The most significant announcement in the budget was a 34 percent hike in defence expenditure to almost $30 billion. Mukherjee justified the hike by pointing to last November’s Mumbai terrorist attack. “A threshold has been crossed,” claimed Mukherjee. “Our security environment has deteriorated considerably.”
Likening the Mumbai atrocity to the 9-11 attacks in the US, the Congress-led government has mimicked the hardline anti-terrorist rhetoric of the BJP. It has used the Mumbai attacks to ratchet up pressure on India’s traditional rival, Pakistan, with Prime Minister Manmohan Singh charging that Islamabad bears responsibility for the attack because it hasn’t done enough to stamp out Islamicist terrorist groups. In December the government introduced and secured unanimous parliamentary support for draconian new anti-terror laws that overthrow important democratic juridical principles like habeas corpus and the presumption of innocence.
In recent weeks, the Congress Party has been trying to hammer out the details of an electoral alliance with the Samajwadi Party. The Uttar Pradesh-based Samajwadi Party came to the UPA’s rescue last July when the Left Front withdrew its support for the government, after it chose to press forward with implementing the Indo-US civilian nuclear treaty.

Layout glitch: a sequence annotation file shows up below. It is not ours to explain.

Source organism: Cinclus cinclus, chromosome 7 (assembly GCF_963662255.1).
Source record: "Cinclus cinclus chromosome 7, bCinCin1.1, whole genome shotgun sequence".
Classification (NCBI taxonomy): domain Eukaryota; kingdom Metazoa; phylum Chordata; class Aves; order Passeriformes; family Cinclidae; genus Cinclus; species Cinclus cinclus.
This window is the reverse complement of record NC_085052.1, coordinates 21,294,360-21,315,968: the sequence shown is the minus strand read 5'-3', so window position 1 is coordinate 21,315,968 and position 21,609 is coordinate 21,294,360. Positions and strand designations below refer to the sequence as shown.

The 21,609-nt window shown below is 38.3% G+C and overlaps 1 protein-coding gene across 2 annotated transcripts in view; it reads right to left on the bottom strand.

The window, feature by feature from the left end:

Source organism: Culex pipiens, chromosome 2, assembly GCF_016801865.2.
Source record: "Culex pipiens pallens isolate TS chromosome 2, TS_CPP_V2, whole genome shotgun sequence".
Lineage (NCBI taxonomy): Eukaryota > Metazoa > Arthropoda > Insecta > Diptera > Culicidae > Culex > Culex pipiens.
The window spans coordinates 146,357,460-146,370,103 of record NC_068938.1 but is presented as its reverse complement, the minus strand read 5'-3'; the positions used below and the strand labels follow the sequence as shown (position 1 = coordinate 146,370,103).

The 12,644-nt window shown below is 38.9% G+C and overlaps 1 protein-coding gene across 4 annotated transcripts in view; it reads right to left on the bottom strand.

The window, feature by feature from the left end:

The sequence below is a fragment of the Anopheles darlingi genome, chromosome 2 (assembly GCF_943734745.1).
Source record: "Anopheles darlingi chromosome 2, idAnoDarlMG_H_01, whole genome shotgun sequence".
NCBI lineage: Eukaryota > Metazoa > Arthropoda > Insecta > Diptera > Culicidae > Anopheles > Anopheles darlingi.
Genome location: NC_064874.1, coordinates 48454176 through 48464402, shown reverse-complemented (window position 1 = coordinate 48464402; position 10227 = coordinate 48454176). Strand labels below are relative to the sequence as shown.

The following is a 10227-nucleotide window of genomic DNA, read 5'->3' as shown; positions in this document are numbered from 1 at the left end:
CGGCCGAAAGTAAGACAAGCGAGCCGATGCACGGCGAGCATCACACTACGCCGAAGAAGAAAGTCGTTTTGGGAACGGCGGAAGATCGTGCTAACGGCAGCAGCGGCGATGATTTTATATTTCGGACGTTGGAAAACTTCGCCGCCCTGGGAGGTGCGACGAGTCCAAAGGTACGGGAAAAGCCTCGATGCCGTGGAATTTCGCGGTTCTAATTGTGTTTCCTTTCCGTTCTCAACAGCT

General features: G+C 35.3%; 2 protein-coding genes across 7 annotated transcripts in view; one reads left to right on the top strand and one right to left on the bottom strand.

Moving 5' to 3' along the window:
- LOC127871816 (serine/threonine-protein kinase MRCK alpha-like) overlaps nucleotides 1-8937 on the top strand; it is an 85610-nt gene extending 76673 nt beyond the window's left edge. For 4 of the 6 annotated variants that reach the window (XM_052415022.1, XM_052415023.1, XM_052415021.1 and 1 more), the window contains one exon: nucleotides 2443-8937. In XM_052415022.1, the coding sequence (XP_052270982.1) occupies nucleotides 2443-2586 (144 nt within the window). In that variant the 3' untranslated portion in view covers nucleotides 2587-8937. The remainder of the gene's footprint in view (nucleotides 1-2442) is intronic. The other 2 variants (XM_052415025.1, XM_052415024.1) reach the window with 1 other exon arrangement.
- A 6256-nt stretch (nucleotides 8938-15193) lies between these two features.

The negotiations are proving factious. The Congress has objected to the Samajwadi Party’s burgeoning friendship with Kalyan Singh, who as BJP Chief Minister of Uttar Pradesh spearhead the Hindu chauvinist campaign to raze the Babri Masjid mosque—a campaign which in December-January 1992-3 culminated in the worst communal violence in India since partition. The Samajwadi Party leaders have retorted that Congress governments repeatedly facilitated the Hindu chauvinist campaign over the Babri Masjid.
The reality is that the Congress, notwithstanding its claim to be a champion of secularism, has a decades-long record of adapting to, and consorting with, the Hindu chauvinist right. One measure of this is the increasingly long list of BJP and Shiv Sena defectors accepted into the Congress’ ranks.
The real root of the Congress-Samajwadi frictions is the bind in which the Congress Party finds itself as its pursues the double objective of retaining power in the coming elections and rebuilding its shattered organization in the “Hindi belt” of north India. The latter objective requires that it supplant or at least marginalize its prospective election allies.
To the discomfort of its UPA partners, the Congress Party is refusing to stand its candidates under the UPA banner, thus emphasizing that there is no national alliance, only electoral pacts between the Congress and various partners at the state level.
The BJP and its NDA